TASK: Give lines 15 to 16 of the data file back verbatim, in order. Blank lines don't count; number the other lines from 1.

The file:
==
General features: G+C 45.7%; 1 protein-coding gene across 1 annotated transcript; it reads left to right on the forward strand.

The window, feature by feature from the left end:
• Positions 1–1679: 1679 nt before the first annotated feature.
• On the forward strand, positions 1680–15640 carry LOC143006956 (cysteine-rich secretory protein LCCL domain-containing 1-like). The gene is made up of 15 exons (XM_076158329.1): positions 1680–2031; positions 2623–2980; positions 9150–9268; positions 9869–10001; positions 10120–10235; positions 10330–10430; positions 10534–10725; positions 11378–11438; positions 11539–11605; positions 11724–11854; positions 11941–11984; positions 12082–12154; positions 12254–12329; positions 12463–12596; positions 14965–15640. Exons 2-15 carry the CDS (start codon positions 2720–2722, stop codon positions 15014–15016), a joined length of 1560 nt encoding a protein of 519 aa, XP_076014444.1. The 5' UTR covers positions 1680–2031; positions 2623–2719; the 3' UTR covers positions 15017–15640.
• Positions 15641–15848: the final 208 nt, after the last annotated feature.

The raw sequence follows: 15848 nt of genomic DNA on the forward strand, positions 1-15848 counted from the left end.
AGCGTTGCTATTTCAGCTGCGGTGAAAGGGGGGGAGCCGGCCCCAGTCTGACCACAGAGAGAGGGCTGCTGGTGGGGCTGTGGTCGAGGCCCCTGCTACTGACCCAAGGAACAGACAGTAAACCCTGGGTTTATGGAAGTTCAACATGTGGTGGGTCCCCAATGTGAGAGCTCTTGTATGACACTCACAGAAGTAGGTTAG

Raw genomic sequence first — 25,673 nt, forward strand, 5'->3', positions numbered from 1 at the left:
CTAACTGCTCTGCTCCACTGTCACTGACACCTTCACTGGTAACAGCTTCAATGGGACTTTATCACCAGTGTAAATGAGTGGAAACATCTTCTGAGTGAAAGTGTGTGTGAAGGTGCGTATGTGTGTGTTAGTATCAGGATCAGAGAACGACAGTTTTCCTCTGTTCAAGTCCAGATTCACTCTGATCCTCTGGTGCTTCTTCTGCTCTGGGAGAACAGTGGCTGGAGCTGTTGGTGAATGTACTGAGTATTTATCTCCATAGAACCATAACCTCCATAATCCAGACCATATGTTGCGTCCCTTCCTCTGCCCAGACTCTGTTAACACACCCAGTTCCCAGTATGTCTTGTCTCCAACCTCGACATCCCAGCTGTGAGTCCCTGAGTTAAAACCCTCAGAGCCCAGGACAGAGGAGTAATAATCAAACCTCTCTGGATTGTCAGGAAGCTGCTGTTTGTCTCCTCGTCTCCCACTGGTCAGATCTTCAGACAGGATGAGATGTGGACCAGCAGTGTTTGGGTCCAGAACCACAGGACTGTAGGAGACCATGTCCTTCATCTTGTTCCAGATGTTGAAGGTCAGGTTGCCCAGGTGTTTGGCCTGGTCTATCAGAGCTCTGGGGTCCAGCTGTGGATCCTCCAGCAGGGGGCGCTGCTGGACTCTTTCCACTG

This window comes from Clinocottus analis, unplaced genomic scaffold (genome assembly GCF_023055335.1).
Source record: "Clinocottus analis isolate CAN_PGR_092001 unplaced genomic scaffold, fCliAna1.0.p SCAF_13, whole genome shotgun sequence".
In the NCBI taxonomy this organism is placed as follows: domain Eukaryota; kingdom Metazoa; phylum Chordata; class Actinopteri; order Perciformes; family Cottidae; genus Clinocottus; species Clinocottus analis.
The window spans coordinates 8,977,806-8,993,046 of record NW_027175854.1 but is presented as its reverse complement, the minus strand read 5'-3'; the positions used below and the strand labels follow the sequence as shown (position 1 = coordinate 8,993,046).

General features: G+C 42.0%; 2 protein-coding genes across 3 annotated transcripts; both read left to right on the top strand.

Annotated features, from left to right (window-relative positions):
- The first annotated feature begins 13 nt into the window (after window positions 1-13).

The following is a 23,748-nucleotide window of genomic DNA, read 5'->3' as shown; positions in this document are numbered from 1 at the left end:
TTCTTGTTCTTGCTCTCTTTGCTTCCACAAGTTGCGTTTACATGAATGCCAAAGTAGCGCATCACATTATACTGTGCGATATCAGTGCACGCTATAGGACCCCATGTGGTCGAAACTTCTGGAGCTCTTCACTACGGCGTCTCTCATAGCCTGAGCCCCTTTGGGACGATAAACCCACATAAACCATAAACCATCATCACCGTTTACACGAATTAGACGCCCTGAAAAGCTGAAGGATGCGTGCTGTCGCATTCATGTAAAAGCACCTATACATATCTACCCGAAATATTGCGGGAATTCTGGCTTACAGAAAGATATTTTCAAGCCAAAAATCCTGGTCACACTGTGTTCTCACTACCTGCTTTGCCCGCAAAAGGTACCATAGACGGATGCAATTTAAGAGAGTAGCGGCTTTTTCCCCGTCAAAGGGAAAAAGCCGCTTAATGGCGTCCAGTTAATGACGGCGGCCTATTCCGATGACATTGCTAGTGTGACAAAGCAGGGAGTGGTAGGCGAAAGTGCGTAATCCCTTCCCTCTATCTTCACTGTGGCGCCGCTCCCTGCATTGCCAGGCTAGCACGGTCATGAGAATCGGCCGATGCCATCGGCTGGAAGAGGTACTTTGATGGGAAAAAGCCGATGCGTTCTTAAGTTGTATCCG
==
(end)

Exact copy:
Annotated features, from left to right (window-relative positions):
- The first annotated feature begins 13 nt into the window (after window positions 1-13).